Nor is the idea untested. Five years ago, Oregon began marketing “Prison Blues,” stylish inmate-produced jeans “made on the inside to be worn on the outside.” The project now has all the trappings of a Madison Avenue business: color catalog, 800 number, and a Web site. Hundreds of outlets worldwide stock the jeans, which have attained a sort of cult status. Some 40 inmates keep the 47,000-square-foot plant humming.

Elsewhere, businesses are not exactly hurdling razor wire to access prison labor (private firms employ fewer than 1 percent of all state and local prisoners nationwide), but half of all state prison systems have entered into at least one joint venture with a private firm. South Carolina and California lead the pack, each employing about 300 inmates. California’s largest enterprise is a TWA phone reservation service staffed by 65 youth offenders. Its other prison workers mold faucets, assemble circuit boards, perform data entry, recycle garbage, and run a pig farm—all for private corporations. South Carolina’s prisoners assemble electronic cables, sew graduation gowns, and make bedspreads and draperies. Although firms pay market wages, inmates see only about a third of their earnings after deductions for victims’ programs, room and board, family support, and taxes.

District officials would love to replicate the success stories of other states, but the closest they will come to “Prison Blues” is another cell block mutiny. Remember: This is the District, which as a partner with the private sector has shown all the business savvy of a man shucking aluminum cans from a trash bin into a shopping cart.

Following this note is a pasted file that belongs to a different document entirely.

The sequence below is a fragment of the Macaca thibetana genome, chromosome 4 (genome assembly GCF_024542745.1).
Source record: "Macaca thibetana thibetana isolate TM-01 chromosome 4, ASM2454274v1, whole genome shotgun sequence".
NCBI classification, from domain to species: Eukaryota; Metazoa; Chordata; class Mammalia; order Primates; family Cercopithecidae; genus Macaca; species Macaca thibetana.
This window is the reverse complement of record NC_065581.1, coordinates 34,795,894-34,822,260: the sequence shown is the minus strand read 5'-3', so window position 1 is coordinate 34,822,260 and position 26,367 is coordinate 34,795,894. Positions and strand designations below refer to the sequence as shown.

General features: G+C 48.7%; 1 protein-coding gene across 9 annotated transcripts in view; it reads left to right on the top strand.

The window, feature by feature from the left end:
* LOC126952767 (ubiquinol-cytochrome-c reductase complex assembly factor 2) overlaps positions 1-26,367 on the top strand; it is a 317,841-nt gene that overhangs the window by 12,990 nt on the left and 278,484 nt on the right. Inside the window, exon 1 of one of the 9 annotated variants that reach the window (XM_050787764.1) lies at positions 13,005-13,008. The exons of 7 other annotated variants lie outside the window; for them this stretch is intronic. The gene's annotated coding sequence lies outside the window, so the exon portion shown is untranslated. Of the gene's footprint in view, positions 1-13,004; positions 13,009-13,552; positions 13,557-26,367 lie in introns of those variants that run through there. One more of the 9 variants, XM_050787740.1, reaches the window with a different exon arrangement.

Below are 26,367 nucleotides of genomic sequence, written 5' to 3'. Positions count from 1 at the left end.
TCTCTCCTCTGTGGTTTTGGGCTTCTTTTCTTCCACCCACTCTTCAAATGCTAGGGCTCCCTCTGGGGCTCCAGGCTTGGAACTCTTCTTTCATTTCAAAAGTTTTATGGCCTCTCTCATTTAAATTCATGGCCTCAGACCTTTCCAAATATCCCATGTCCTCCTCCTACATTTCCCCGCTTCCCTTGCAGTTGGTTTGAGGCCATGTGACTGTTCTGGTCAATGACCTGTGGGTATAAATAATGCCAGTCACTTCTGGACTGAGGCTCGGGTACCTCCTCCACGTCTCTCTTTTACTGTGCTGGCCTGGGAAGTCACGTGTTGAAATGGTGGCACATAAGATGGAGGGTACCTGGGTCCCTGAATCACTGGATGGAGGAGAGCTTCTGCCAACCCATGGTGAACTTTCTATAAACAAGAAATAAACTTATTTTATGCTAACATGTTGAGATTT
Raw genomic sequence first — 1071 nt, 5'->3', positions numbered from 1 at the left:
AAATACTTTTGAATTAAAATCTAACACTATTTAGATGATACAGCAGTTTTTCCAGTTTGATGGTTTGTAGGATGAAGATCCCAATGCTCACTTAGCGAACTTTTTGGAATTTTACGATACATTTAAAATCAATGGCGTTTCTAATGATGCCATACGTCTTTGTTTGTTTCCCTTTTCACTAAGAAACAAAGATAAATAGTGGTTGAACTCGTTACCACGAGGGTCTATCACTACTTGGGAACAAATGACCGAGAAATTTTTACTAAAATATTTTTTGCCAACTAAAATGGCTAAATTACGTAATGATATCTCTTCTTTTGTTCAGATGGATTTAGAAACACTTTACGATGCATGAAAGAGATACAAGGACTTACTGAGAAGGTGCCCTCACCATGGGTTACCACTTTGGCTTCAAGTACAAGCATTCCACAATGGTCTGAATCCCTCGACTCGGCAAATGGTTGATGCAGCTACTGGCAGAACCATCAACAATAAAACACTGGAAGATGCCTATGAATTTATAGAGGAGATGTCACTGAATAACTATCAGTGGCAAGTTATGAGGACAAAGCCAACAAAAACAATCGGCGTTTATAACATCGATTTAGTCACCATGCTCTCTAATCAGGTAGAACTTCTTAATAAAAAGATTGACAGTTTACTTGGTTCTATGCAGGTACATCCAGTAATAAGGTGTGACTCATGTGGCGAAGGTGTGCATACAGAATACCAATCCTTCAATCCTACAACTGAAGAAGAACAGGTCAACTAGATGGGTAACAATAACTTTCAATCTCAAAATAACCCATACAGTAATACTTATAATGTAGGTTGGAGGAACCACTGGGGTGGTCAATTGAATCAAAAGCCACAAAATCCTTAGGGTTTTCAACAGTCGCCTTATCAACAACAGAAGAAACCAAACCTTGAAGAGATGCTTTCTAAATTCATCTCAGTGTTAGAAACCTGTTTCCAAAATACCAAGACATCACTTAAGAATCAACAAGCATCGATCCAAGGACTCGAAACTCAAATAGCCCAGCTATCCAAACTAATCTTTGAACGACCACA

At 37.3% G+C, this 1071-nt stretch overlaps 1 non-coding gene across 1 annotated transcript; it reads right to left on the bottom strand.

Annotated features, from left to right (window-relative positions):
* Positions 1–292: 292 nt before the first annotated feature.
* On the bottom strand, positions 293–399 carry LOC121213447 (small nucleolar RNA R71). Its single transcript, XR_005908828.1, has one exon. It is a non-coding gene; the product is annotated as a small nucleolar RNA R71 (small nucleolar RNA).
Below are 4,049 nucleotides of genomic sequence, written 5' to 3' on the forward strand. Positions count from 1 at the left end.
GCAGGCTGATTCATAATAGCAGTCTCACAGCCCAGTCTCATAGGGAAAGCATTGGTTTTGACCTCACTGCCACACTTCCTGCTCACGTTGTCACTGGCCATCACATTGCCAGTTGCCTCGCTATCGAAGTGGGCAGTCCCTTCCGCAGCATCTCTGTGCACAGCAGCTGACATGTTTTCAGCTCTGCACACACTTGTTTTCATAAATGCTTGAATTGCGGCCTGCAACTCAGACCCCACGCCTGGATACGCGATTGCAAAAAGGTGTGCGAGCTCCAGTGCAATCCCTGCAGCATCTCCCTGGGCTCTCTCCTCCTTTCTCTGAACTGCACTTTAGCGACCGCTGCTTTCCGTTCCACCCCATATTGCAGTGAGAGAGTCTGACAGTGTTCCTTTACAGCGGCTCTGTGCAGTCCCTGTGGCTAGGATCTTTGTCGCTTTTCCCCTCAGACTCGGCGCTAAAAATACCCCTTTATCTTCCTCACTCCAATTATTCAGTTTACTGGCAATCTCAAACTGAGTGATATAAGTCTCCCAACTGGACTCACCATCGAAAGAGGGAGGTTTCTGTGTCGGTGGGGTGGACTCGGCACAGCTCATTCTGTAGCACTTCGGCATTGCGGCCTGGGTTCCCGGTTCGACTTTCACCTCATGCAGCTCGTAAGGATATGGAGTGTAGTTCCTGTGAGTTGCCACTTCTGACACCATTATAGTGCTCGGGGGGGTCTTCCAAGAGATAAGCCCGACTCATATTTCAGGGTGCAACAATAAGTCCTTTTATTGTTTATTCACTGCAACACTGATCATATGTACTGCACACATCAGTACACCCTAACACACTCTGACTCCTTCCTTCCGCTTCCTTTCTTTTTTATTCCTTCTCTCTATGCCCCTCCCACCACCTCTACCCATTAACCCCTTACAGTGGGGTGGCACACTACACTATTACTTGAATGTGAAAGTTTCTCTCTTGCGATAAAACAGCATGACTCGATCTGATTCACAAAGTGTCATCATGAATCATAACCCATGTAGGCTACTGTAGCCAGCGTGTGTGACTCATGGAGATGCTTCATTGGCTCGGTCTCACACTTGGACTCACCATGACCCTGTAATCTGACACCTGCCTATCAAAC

It’s Oct. 10, 1991. The clock has just struck 3:00 p.m., and Wilhelmina J. Rolark, chair of the D.C. Council’s judiciary committee, is banging her gavel. On the agenda is a proposal to lure private firms to Lorton. The hearing is a perfect opportunity to get feedback from local businesses, the putative partners for the District government under the proposal. What are their main concerns? What incentives, if any, would be sufficient to draw them into Lorton?

But a glance at the list of 45 witnesses shows just one from the private sector. Local businesses repeated their no-show performance at a 1993 hearing on similar legislation. And no additional hearings were held for the 1995 bill that became law this May.

Barry and the council decided this year that if the business community wouldn’t come to them, they would go to the business community. So they tapped two ex-cons to work as their surrogates.

Corrections employee Ron Yarborough, one of the two, is a formidable salesman. Already well-known among area firms, Yarborough has spent more than 10 years expertly massaging their consciences, self-interest, and fears in an effort to create jobs for ex-offenders. Several years ago, for example, Yarborough brought two convicted drug dealers with him to a local auto dealership in hopes of finding them jobs. “They said, no, they didn’t want to have anything to do with it. And I said, ‘Well, do you want me to boycott? Because ex-offenders buy automobiles from you, their parents buy automobiles from you.’” The threat worked, and the two ex-cons were soon walking the showroom floor. “After about two weeks, I got a call. And what happened, man, it was phenomenal....The guy said, ‘Mr. Yarborough, do you have any more like these two?’ Man, they were the top salesmen; they went onto a training program and started managing dealerships.”